This year, I am encouraged by the Lenten Book Studies with Bishop Perry. I am encouraged to continue the conversation in my parish and I have. A few weeks ago, after morning worship we had a small group discussion on race. It was uncomfortable to talk about the pain of racism and it was encouraging to be supported by members of my congregation who asked: “what can I do?”
BOO4: Encouraging the Language of Dismantling Racism and Racial Healing, Justice and Reconciliation
Resolved, the House of Deputies concurring, That this 79th General Convention affirms that we condemn racism in all its forms, institutional, systemic, and personal, and we encourage all task forces, commissions, committees, parishes, centers and individuals in The Episcopal Church involved in the work of dismantling racism and seeking to foster racial healing, justice, and reconciliation to expand the language used to designate or describe that work; and be it further
Resolved, there continues to be important work needed to confront institutional and systemic racism in many settings and communities before there can be further work in healing, justice and reconciliation, and be it further
Resolved, there is also important work being done to begin such healing, justice, and reconciliation, and be it further
Resolved, we recognize and affirm that the language around such work is critical to our ability to communicate our purposes with others engaging in this work within the Church and across other organizations, therefore be it further
Resolved, that the terms to be utilized to describe such work should include Dismantling Racism and Racial Healing, Justice and Reconciliation.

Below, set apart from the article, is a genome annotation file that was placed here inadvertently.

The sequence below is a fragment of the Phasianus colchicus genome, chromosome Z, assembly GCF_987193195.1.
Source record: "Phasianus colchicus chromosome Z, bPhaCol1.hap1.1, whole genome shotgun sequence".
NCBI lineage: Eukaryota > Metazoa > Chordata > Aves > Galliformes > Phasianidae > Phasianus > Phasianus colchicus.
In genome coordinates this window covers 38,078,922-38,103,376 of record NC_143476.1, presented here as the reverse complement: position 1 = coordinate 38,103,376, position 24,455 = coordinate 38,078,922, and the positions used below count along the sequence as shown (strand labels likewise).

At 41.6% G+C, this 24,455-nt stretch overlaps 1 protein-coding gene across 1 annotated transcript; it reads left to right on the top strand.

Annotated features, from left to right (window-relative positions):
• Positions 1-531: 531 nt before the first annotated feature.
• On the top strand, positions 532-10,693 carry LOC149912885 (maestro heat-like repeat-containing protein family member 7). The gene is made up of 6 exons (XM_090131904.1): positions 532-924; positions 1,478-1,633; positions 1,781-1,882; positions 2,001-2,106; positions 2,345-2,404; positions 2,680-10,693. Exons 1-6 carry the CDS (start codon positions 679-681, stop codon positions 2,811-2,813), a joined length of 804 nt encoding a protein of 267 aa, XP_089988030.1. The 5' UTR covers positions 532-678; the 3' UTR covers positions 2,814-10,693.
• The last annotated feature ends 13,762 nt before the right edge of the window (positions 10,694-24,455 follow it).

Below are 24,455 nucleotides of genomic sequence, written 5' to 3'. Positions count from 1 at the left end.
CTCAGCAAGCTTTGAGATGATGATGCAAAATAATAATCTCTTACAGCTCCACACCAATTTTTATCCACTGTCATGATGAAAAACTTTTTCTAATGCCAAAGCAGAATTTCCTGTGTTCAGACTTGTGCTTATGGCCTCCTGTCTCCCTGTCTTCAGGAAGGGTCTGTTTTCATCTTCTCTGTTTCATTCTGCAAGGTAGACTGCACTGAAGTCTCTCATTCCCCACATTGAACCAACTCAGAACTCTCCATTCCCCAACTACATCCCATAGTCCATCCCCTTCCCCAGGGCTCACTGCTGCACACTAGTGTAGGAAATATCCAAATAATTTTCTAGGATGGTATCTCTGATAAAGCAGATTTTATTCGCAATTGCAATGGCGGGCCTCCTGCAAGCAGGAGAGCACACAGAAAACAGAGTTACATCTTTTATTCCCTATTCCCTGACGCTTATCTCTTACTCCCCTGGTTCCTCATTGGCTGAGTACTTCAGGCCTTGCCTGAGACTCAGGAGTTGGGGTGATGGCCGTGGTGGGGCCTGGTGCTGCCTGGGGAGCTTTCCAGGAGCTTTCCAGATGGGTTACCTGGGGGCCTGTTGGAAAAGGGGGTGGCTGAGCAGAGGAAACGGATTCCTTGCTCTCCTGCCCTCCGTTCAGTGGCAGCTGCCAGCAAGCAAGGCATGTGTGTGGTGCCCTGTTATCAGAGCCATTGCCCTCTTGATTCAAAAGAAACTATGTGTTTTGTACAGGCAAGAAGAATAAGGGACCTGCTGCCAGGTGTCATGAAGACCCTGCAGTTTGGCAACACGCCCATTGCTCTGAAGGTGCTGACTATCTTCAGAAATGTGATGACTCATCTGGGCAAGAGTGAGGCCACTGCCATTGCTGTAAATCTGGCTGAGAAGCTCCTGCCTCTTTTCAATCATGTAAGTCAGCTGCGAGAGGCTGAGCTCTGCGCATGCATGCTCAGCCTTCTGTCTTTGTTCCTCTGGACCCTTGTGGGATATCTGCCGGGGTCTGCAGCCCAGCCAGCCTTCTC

During this season of Lent, may I suggest we ask ourselves this important question: “What can I do?” What can I do to identify barriers? What can I do to be more inclusive at church? What can I do to make sure my conversations are more honest and inclusive? What can I do to encourage fellow Episcopalians to share their stories? What can I do to turn our conversations into action? What can I do? These questions beg for action; action to collaborate with individuals and as a group.
Let’s continue these conversations at school, at home, in Sunday School, at church and in our social circles. These conversations should be multigenerational. We learn from each other and understand each other when we allow others to tell their stories while we listen and vice versa. It creates a community with trust, love and purpose. Building a community takes away the fear of the unknown and fills us with faith reminding us, “For where two or three are gathered together in my name, there am I in the midst of them”, Matthew 18:20
As we start this week, consider who is in your community. Consider how to grow your community and who to invite into your community. Let’s continue sharing our time, talents and resources. Let us recognize our unconscious biases and identify misinformation with the intention of being ready and prepared to change our views.
“Dear Friends, let us continue to love one another, for love comes from God. Anyone who loves is a child of God and knows God”. I John 4:7
Let us pray –
God of freedom, we pray for our nation, and all the nations of the world: For peace and unity across barriers of language, color, and creed; for elected and appointed leaders, that they would serve the common good. Inspire all people with courage to speak out against hatred, to actively resist evil. Unite the human family in bonds of love.
God of freedom,
Hear our prayers for the world. Amen.
~ Luke Thompson, Resolution Review Committee, Diocesan Council